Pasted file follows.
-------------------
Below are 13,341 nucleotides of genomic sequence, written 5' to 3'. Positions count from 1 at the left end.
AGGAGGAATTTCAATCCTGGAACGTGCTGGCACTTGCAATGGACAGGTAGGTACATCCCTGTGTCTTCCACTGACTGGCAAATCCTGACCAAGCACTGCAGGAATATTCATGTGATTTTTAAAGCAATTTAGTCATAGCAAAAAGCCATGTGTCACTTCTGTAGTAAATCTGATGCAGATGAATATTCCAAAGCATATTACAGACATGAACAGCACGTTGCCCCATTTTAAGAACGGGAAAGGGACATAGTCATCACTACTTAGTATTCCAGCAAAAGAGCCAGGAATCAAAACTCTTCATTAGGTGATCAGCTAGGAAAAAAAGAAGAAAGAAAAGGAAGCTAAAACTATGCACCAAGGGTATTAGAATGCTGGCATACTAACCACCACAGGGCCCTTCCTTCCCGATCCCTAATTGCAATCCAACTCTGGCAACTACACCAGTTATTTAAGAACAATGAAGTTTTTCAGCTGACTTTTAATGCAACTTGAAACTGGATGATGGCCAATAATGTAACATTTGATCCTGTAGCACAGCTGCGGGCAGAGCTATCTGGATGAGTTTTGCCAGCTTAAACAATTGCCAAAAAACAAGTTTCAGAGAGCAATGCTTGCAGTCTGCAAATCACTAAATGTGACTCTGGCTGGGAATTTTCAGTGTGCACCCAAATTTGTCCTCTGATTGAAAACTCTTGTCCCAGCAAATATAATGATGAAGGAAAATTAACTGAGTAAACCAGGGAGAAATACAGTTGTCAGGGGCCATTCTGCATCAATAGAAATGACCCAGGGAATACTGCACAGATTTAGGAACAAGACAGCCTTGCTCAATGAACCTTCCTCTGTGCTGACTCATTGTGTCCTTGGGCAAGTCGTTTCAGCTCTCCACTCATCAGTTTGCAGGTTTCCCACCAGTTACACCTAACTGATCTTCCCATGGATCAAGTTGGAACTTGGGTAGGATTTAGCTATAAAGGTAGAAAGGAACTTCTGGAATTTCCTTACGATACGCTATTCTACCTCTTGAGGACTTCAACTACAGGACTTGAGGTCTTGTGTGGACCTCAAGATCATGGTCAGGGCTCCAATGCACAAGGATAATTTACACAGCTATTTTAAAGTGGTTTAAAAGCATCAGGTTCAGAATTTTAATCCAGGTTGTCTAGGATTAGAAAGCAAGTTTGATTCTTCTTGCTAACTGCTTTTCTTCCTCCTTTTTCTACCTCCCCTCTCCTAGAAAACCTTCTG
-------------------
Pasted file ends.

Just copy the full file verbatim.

Below are 13,341 nucleotides of genomic sequence, written 5' to 3'. Positions count from 1 at the left end.
AGGAGGAATTTCAATCCTGGAACGTGCTGGCACTTGCAATGGACAGGTAGGTACATCCCTGTGTCTTCCACTGACTGGCAAATCCTGACCAAGCACTGCAGGAATATTCATGTGATTTTTAAAGCAATTTAGTCATAGCAAAAAGCCATGTGTCACTTCTGTAGTAAATCTGATGCAGATGAATATTCCAAAGCATATTACAGACATGAACAGCACGTTGCCCCATTTTAAGAACGGGAAAGGGACATAGTCATCACTACTTAGTATTCCAGCAAAAGAGCCAGGAATCAAAACTCTTCATTAGGTGATCAGCTAGGAAAAAAAGAAGAAAGAAAAGGAAGCTAAAACTATGCACCAAGGGTATTAGAATGCTGGCATACTAACCACCACAGGGCCCTTCCTTCCCGATCCCTAATTGCAATCCAACTCTGGCAACTACACCAGTTATTTAAGAACAATGAAGTTTTTCAGCTGACTTTTAATGCAACTTGAAACTGGATGATGGCCAATAATGTAACATTTGATCCTGTAGCACAGCTGCGGGCAGAGCTATCTGGATGAGTTTTGCCAGCTTAAACAATTGCCAAAAAACAAGTTTCAGAGAGCAATGCTTGCAGTCTGCAAATCACTAAATGTGACTCTGGCTGGGAATTTTCAGTGTGCACCCAAATTTGTCCTCTGATTGAAAACTCTTGTCCCAGCAAATATAATGATGAAGGAAAATTAACTGAGTAAACCAGGGAGAAATACAGTTGTCAGGGGCCATTCTGCATCAATAGAAATGACCCAGGGAATACTGCACAGATTTAGGAACAAGACAGCCTTGCTCAATGAACCTTCCTCTGTGCTGACTCATTGTGTCCTTGGGCAAGTCGTTTCAGCTCTCCACTCATCAGTTTGCAGGTTTCCCACCAGTTACACCTAACTGATCTTCCCATGGATCAAGTTGGAACTTGGGTAGGATTTAGCTATAAAGGTAGAAAGGAACTTCTGGAATTTCCTTACGATACGCTATTCTACCTCTTGAGGACTTCAACTACAGGACTTGAGGTCTTGTGTGGACCTCAAGATCATGGTCAGGGCTCCAATGCACAAGGATAATTTACACAGCTATTTTAAAGTGGTTTAAAAGCATCAGGTTCAGAATTTTAATCCAGGTTGTCTAGGATTAGAAAGCAAGTTTGATTCTTCTTGCTAACTGCTTTTCTTCCTCCTTTTTCTACCTCCCCTCTCCTAGAAAACCTTCTG